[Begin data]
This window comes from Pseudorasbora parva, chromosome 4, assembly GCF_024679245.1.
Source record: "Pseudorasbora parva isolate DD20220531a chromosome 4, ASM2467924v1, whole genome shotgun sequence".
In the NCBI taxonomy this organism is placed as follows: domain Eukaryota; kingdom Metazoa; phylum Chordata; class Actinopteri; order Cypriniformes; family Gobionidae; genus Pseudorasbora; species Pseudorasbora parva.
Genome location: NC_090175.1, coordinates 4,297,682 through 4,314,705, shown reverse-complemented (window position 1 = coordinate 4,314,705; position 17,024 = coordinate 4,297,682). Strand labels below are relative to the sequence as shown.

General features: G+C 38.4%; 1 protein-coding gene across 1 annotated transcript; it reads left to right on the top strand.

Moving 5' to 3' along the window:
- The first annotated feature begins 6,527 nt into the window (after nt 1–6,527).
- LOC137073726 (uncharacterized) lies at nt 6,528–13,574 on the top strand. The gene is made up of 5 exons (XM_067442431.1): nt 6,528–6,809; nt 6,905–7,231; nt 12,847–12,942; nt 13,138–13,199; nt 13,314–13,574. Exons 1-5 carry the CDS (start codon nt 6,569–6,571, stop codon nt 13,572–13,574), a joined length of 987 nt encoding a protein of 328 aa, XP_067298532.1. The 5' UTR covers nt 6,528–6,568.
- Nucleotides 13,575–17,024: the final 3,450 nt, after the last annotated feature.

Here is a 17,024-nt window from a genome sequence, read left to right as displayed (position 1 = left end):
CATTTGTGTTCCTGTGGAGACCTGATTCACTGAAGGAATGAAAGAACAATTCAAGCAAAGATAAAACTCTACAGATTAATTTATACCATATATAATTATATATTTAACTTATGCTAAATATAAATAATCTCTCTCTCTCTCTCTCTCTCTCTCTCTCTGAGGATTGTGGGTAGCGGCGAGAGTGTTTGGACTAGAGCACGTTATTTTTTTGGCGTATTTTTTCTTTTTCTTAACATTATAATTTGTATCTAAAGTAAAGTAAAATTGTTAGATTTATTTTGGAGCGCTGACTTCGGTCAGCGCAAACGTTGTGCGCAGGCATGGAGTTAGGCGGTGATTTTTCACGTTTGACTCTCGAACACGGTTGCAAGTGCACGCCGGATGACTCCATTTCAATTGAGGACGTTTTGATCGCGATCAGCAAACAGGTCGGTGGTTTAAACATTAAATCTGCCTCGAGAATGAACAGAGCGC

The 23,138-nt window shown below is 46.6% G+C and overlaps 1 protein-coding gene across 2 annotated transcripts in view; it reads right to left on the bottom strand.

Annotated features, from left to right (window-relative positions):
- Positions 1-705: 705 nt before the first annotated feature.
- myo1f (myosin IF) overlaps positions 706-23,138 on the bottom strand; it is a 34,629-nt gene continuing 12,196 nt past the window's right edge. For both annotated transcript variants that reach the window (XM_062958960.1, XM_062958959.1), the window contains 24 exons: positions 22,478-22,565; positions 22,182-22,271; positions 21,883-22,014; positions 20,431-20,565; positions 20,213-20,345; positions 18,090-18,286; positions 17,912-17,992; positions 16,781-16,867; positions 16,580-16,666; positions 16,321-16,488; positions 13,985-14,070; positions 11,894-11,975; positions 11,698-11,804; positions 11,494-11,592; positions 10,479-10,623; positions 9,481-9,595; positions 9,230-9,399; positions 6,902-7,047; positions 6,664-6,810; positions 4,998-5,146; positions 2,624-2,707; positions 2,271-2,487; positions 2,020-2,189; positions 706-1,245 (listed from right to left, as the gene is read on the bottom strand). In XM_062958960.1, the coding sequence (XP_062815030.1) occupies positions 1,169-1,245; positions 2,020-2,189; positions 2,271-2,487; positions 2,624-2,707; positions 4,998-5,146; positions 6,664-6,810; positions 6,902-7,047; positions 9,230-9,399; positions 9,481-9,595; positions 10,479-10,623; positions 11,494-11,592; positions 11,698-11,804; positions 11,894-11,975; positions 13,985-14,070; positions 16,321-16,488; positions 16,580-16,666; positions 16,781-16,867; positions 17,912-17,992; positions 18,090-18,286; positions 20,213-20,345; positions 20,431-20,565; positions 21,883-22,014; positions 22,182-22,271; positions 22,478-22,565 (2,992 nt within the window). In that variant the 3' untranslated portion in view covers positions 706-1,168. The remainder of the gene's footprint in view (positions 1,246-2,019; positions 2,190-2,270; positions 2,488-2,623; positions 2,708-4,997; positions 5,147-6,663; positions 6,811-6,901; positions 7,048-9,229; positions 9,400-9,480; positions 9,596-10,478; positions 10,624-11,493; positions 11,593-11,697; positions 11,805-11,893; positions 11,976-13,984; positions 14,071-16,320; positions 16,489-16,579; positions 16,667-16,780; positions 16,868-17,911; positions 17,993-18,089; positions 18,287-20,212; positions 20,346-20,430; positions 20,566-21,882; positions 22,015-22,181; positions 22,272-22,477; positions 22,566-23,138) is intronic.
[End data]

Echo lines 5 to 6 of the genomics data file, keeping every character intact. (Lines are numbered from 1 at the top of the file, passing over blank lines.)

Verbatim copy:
General features: G+C 38.4%; 1 protein-coding gene across 1 annotated transcript; it reads left to right on the top strand.

Moving 5' to 3' along the window: